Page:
• Such other officer as may be authorised by the Provident Fund Commissioner,

  • In the same manner as an arrear of land revenue, but only after making a Gazette Notification to that effect.

Appeals to Tribunal

Any person

  • who is aggrieved by an order fixing the moneys due from the employers,

  • or an order either allowing or denying the review contemplated,

  • or an order determining the escaped amounts, can prefer an appeal to the Appellate Tribunal

  • the Tribunal may, after giving sufficient opportunities to all those concerned, pass such orders as it thinks fit, either confirming or altering the order appealed against.

  • It may also send the case back to the authority which passed the order appealed against, with such directions for disposing of the case, as it may think fit, or even direct a fresh adjudication

True or False

Q. A person preferring an appeal to a tribunal under this Act may either appear in person or take the assistance of a legal practitioner to present his case before the Tribunal.

Ans. True

Orders of Tribunal

  • A Tribunal after giving the parties to present their case may pass orders as it think fit or,

  • Refer the case back to authority concerned

  • A Tribunal may within five years from the date of its order may amend its order with a view to rectify its mistake.


  • A Tribunal shall send a copy of every order passed to the parties to the appeal.

  • Any order made by a Tribunal finally disposing of an appeal shall not be questioned in any court of law.

Interest payable by the employer

The employer shall be liable

  • To pay simple interest at the rate of twelve per cent per annum or as specified in the scheme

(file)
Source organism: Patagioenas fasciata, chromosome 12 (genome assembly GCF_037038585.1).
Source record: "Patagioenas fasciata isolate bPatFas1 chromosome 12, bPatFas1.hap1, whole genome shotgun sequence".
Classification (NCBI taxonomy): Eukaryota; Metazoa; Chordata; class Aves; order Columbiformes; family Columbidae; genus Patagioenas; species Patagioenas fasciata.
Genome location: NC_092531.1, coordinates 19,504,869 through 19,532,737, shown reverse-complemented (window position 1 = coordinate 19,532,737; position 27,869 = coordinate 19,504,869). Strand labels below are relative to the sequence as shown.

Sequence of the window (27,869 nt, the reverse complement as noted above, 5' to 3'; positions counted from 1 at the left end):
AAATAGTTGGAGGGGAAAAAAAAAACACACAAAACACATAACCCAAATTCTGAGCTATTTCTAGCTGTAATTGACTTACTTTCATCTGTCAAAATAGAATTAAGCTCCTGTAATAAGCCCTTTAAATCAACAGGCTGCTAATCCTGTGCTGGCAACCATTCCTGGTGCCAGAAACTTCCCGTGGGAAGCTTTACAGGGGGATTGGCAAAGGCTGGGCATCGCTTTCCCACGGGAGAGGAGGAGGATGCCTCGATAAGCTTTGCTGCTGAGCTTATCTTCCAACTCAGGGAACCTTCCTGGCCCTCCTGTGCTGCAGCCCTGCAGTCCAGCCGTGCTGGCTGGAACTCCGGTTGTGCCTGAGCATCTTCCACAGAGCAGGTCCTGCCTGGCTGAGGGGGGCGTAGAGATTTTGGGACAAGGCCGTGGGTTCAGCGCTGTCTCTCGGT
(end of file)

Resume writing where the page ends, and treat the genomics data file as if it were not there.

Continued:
• On any amount due from him till the date of actual paymentNOTE: The rate of interest specified in the scheme shall not exceed the lending rate of interest charged by any scheduled bank

Mode of recovery

Issue of certificate to the recovery officer

Where any amount is in arrear the authorised officer may issue

  • A certificate specifying the amount and the recovery officer and

  • The recovery officer shall proceed to recover the amount by :


  • Attachment and sale of the movable and immovable property of the establishment or the employer.

  • Arrest of the employer and his detention in prison;

  • Appointing a receiver for the management of the property of the establishment or the employer as the case may be.

Effect of Insolvency

If an employer from whom some money is due under any scheme under the Act is declared insolvent or a Company from similar sums is due is wound up:

  • The amount due in either case would be deemed to be included among the debts which are to be paid in priority to all other debts